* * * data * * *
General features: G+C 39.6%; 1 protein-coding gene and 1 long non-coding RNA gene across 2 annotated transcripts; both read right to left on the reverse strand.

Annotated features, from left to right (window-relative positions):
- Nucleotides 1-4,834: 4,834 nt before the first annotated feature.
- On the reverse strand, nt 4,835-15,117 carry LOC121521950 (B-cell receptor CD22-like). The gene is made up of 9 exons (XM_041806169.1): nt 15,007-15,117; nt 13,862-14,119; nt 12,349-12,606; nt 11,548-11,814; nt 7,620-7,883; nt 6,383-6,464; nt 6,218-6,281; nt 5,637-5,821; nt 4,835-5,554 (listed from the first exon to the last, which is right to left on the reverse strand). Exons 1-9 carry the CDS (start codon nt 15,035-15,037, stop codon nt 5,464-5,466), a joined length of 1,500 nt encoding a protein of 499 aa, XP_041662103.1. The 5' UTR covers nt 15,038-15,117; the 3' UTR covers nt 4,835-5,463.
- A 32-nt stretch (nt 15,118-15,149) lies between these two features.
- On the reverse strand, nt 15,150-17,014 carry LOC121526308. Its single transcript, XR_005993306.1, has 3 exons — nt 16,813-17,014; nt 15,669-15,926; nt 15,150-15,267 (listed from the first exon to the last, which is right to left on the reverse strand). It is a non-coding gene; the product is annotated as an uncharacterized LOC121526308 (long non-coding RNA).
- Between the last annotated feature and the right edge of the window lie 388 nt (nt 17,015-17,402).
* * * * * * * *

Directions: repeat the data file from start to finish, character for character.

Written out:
General features: G+C 39.6%; 1 protein-coding gene and 1 long non-coding RNA gene across 2 annotated transcripts; both read right to left on the reverse strand.

Annotated features, from left to right (window-relative positions):
- Nucleotides 1-4,834: 4,834 nt before the first annotated feature.
- On the reverse strand, nt 4,835-15,117 carry LOC121521950 (B-cell receptor CD22-like). The gene is made up of 9 exons (XM_041806169.1): nt 15,007-15,117; nt 13,862-14,119; nt 12,349-12,606; nt 11,548-11,814; nt 7,620-7,883; nt 6,383-6,464; nt 6,218-6,281; nt 5,637-5,821; nt 4,835-5,554 (listed from the first exon to the last, which is right to left on the reverse strand). Exons 1-9 carry the CDS (start codon nt 15,035-15,037, stop codon nt 5,464-5,466), a joined length of 1,500 nt encoding a protein of 499 aa, XP_041662103.1. The 5' UTR covers nt 15,038-15,117; the 3' UTR covers nt 4,835-5,463.
- A 32-nt stretch (nt 15,118-15,149) lies between these two features.
- On the reverse strand, nt 15,150-17,014 carry LOC121526308. Its single transcript, XR_005993306.1, has 3 exons — nt 16,813-17,014; nt 15,669-15,926; nt 15,150-15,267 (listed from the first exon to the last, which is right to left on the reverse strand). It is a non-coding gene; the product is annotated as an uncharacterized LOC121526308 (long non-coding RNA).
- Between the last annotated feature and the right edge of the window lie 388 nt (nt 17,015-17,402).